By Dr Muhammad Khawar Aslam, medical doctor for Médecins Sans Frontières in Karachi
Pakistan has the second highest prevalence of hepatitis C in the world, up to 5 percent, just after Egypt. People struggle to be diagnosed and get access to treatment because of the high costs and the fact that care is centralised in hospitals, rather than at their local health centre. It is a significant health problem: it means that in a mega-city like Karachi, up to one million people are potentially infected.
Médecins Sans Frontières (MSF) started its hepatitis C programme in Karachi in April 2015, where we runs a clinic in Machar Colony slum, on the edge of Karachi’s Fish Harbour – a crowded and polluted area with no proper sanitation system, where people have limited access to healthcare. We provide basic and emergency healthcare, including outpatient consultations, triage, stabilisation and referrals for emergencies. Labour and delivery support for pregnant women is also available, as well as antenatal and postnatal services.
We decided to start treating hepatitis C in Machar Colony, not only because the health system is very poor in the area, but also because many people can’t afford to be tested and treated. By providing care at a primary healthcare clinic, patients can have access to free diagnosis and quality treatment without having to go to a hospital far away from their home, which they often can’t afford because of the cost of the transport. As it’s a pilot project – MSF’s first dedicated hepatitis C programme – this year we will have around 400 patients on treatment, which is obviously limited in comparison to the number of potential patients, but the aim is to show that this model of care can work and be replicated.
We receive two kinds of people here: some of them know they have the disease as they have been diagnosed in other medical facilities; and some others don’t know and find out here in our clinic. Mostly they come to the clinic because they experience symptoms such as body ache, fatigue, decreased appetite, fever or sometimes infections. They are tested in the outpatient department and then referred to the hepatitis C unit if the test is positive.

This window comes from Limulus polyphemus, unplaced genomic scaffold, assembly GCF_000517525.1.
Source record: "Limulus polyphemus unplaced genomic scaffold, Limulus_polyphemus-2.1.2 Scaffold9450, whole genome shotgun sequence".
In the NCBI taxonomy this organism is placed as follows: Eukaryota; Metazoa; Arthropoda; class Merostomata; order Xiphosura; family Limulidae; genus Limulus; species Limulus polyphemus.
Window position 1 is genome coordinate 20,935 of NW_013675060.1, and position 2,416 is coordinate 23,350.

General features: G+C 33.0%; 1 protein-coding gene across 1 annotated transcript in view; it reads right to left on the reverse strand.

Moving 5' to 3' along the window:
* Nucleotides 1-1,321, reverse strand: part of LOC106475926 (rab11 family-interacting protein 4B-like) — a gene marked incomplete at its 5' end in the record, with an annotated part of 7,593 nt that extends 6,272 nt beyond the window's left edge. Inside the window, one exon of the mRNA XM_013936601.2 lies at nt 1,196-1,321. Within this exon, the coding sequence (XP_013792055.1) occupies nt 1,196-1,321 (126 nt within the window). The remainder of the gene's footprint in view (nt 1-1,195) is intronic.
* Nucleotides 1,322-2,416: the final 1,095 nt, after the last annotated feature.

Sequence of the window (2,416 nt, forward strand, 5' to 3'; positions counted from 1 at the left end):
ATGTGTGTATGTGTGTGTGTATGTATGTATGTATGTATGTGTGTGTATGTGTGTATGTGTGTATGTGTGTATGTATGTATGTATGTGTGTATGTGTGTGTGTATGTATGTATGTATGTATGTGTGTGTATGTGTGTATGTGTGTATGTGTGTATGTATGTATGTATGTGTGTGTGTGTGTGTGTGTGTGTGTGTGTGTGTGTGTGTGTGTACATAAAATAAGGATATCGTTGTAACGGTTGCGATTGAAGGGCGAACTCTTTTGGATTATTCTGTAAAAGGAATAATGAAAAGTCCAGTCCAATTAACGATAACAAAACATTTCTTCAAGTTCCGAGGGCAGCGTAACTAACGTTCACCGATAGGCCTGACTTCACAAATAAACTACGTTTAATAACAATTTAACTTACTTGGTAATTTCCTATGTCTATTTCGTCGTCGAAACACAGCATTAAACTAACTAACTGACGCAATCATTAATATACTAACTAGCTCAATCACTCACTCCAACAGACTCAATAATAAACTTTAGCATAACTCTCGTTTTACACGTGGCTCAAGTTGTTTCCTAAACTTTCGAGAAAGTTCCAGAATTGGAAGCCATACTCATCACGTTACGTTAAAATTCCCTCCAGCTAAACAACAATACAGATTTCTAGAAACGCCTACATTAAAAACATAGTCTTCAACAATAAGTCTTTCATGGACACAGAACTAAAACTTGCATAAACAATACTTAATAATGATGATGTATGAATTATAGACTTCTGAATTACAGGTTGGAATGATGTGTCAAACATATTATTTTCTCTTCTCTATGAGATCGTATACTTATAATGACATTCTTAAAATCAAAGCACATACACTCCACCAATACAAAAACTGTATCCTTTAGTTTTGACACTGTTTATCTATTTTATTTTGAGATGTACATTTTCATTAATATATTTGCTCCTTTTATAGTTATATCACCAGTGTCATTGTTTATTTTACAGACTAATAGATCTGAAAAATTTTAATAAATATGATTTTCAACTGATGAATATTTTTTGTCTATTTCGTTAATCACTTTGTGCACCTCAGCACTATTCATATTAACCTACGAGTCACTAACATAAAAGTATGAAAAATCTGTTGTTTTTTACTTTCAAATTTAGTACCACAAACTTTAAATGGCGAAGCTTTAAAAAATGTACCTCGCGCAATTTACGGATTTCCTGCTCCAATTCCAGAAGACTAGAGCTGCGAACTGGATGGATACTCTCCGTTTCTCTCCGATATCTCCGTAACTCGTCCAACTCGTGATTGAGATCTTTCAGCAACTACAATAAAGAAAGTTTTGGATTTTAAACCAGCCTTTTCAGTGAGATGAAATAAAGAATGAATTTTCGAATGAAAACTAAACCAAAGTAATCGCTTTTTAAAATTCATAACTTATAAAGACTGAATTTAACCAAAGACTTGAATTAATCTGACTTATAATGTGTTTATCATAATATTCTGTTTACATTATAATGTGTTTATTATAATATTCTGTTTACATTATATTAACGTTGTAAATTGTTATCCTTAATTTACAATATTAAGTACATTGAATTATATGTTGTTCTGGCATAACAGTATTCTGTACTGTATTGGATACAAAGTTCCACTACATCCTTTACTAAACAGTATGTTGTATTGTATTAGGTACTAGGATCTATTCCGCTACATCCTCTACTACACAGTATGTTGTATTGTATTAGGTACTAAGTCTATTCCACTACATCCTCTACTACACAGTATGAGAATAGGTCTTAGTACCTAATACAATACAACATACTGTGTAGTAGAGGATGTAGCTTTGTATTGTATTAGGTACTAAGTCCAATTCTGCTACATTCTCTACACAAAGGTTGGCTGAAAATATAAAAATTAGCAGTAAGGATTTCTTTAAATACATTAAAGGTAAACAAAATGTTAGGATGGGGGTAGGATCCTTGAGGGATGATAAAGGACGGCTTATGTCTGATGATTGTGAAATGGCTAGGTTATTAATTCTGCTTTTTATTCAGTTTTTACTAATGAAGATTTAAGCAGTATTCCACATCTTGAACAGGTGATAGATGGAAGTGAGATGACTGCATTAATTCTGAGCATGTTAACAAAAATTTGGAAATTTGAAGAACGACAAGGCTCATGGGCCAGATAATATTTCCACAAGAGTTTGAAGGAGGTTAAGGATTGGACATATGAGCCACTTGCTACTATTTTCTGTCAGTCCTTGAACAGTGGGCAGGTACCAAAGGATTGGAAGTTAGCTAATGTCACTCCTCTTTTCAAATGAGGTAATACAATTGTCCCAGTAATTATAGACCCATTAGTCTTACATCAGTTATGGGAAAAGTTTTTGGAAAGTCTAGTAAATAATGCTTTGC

Hepatitis is an infection of the liver. There are many different types, but types B and C are the most serious as those are viral blood borne infections. For hepatitis C, there is no vaccine and the main cause of the high prevalence in Pakistan is from blood transfusions. In some poor or rural areas, medical workers reuse syringes, which also can spread the virus.
In the initial stage hepatitis C is asymptomatic: patients don’t know they have the disease for many years before they start experiencing symptoms. As many patients don’t know they are infected, they transmit the virus, including to their partner through sexual contact.
When we disclose to a new patient that he or she is infected with the disease, most of the time they react with fear. There are many misconceptions about the disease and most patients think you can’t be cured from the disease and that such a diagnosis is a death sentence. People think their health will deteriorate slowly until they finally die.
We have a whole team working with the patients to help them cope with the bad news and to give them correct information. We also inform the community about how the disease is transmitted to help reduce the stigma for people. A patient suffering from hepatitis C shouldn’t be isolated from the rest of the community, it is totally fine to work or live with him. People shouldn’t be afraid to be tested; it is not a death sentence.